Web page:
Five guns from the total order for 114 are likely to be handed over by the Ordnance Factory Board (OFB) to the army’s Central Ordnance Depot in Jabalpur on March 26. By the end of this year, the army will induct a Dhanush regiment, consisting of 18 guns, officials said. The guns will be deployed along the borders with Pakistan and China.
The Dhanush gun, which has a calibre of 155x45mm, is the first indigenous artillery gun of this calibre. It is also the first long-range artillery gun to be produced in India, having a range of 38 km. In army parlance it is classified as ‘medium artillery’. The army’s artillery arm has ‘medium regiments’, with guns of this calibre and also of 130mm calibre. The Bofors, which had played a crucial role in targeting Pakistani military positions during the 1999 Kargil War, has a similar 155mm calibre.
The Dhanush is equipped with a navigation-based sighting system, on board ballistic computation and an advanced day and night direct-firing system. The self-propulsion unit allows the gun to deploy itself in mountainous terrains with ease.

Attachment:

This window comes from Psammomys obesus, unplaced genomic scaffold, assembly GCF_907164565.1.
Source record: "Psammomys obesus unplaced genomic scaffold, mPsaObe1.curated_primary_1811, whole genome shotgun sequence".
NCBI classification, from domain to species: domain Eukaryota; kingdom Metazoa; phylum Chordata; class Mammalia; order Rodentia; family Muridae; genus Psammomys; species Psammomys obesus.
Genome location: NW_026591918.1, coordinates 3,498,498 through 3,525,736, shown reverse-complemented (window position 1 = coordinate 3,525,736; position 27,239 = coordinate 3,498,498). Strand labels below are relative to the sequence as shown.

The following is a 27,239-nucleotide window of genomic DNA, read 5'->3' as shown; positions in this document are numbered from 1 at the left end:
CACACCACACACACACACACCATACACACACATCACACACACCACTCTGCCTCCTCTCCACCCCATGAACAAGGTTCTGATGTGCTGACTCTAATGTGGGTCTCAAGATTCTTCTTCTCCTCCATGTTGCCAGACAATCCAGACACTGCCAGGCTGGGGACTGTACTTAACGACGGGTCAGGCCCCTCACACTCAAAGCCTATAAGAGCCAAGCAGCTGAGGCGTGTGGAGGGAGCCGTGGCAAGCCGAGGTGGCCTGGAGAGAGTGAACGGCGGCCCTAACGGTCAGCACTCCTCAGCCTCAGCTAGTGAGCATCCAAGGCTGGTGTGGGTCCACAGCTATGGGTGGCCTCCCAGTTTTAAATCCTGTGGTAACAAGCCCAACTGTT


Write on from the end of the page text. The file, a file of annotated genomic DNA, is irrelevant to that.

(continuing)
Induction of the gun is part of the army’s ‘mediumisation’ of the artillery — replacing ‘field guns’ of calibre such as 105 mm and 120 mm with medium guns. Mediumisation also includes the induction of the M777 Ultra Light Howitzer and the K-9 Vajra self-propelled gun last November.
This project is to enhance the army’s firepower by having more guns of higher calibre, officials said.
Both Indian and Pakistani armies had fired artillery guns during ceasefire violations along the Line of Control earlier this month.
The COD supplies all kinds of armament, including artillery guns, to the army. The handing over event will take place at the Gun Carriage Factory in Jabalpur. The OFB had received the bulk production clearance from the army and the defence ministry on February 18 for producing 114 Dhanush guns.
The Dhanush gun has been evaluated under harsh conditions in several phases, according to officials.